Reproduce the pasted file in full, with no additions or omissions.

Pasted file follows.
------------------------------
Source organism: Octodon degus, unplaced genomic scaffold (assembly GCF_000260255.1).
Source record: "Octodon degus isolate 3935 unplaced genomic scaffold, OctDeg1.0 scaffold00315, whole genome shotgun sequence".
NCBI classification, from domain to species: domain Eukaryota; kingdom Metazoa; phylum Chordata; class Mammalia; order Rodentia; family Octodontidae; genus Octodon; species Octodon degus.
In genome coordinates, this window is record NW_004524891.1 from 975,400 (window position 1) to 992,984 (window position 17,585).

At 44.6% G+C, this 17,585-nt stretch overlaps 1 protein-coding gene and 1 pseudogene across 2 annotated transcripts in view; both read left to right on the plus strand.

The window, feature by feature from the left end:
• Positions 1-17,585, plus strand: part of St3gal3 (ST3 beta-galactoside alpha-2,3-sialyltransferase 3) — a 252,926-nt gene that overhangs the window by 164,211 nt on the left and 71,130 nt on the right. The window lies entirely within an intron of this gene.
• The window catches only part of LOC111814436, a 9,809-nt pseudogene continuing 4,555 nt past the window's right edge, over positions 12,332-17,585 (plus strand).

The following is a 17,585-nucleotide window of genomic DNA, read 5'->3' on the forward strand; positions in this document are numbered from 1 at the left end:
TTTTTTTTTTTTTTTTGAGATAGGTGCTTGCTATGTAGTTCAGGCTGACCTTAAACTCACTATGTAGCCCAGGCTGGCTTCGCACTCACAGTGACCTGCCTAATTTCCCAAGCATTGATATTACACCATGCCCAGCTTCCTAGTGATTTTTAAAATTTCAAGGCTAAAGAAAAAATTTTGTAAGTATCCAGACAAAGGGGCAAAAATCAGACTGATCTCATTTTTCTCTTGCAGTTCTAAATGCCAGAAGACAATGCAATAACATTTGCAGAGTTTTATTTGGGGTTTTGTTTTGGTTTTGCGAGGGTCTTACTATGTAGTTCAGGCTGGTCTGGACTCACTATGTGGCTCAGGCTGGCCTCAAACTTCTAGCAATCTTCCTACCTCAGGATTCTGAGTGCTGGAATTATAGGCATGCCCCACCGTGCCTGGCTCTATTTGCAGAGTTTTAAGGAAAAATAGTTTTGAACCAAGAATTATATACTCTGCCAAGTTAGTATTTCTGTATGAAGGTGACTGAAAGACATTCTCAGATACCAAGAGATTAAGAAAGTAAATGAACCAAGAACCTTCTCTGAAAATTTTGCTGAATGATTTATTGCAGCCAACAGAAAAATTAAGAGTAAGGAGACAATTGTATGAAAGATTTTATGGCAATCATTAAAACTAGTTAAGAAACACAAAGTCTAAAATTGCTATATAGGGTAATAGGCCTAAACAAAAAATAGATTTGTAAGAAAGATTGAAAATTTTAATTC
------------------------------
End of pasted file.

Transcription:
Source organism: Octodon degus, unplaced genomic scaffold (assembly GCF_000260255.1).
Source record: "Octodon degus isolate 3935 unplaced genomic scaffold, OctDeg1.0 scaffold00315, whole genome shotgun sequence".
NCBI classification, from domain to species: domain Eukaryota; kingdom Metazoa; phylum Chordata; class Mammalia; order Rodentia; family Octodontidae; genus Octodon; species Octodon degus.
In genome coordinates, this window is record NW_004524891.1 from 975,400 (window position 1) to 992,984 (window position 17,585).

At 44.6% G+C, this 17,585-nt stretch overlaps 1 protein-coding gene and 1 pseudogene across 2 annotated transcripts in view; both read left to right on the plus strand.

The window, feature by feature from the left end:
• Positions 1-17,585, plus strand: part of St3gal3 (ST3 beta-galactoside alpha-2,3-sialyltransferase 3) — a 252,926-nt gene that overhangs the window by 164,211 nt on the left and 71,130 nt on the right. The window lies entirely within an intron of this gene.
• The window catches only part of LOC111814436, a 9,809-nt pseudogene continuing 4,555 nt past the window's right edge, over positions 12,332-17,585 (plus strand).

The following is a 17,585-nucleotide window of genomic DNA, read 5'->3' on the forward strand; positions in this document are numbered from 1 at the left end:
TTTTTTTTTTTTTTTTGAGATAGGTGCTTGCTATGTAGTTCAGGCTGACCTTAAACTCACTATGTAGCCCAGGCTGGCTTCGCACTCACAGTGACCTGCCTAATTTCCCAAGCATTGATATTACACCATGCCCAGCTTCCTAGTGATTTTTAAAATTTCAAGGCTAAAGAAAAAATTTTGTAAGTATCCAGACAAAGGGGCAAAAATCAGACTGATCTCATTTTTCTCTTGCAGTTCTAAATGCCAGAAGACAATGCAATAACATTTGCAGAGTTTTATTTGGGGTTTTGTTTTGGTTTTGCGAGGGTCTTACTATGTAGTTCAGGCTGGTCTGGACTCACTATGTGGCTCAGGCTGGCCTCAAACTTCTAGCAATCTTCCTACCTCAGGATTCTGAGTGCTGGAATTATAGGCATGCCCCACCGTGCCTGGCTCTATTTGCAGAGTTTTAAGGAAAAATAGTTTTGAACCAAGAATTATATACTCTGCCAAGTTAGTATTTCTGTATGAAGGTGACTGAAAGACATTCTCAGATACCAAGAGATTAAGAAAGTAAATGAACCAAGAACCTTCTCTGAAAATTTTGCTGAATGATTTATTGCAGCCAACAGAAAAATTAAGAGTAAGGAGACAATTGTATGAAAGATTTTATGGCAATCATTAAAACTAGTTAAGAAACACAAAGTCTAAAATTGCTATATAGGGTAATAGGCCTAAACAAAAAATAGATTTGTAAGAAAGATTGAAAATTTTAATTC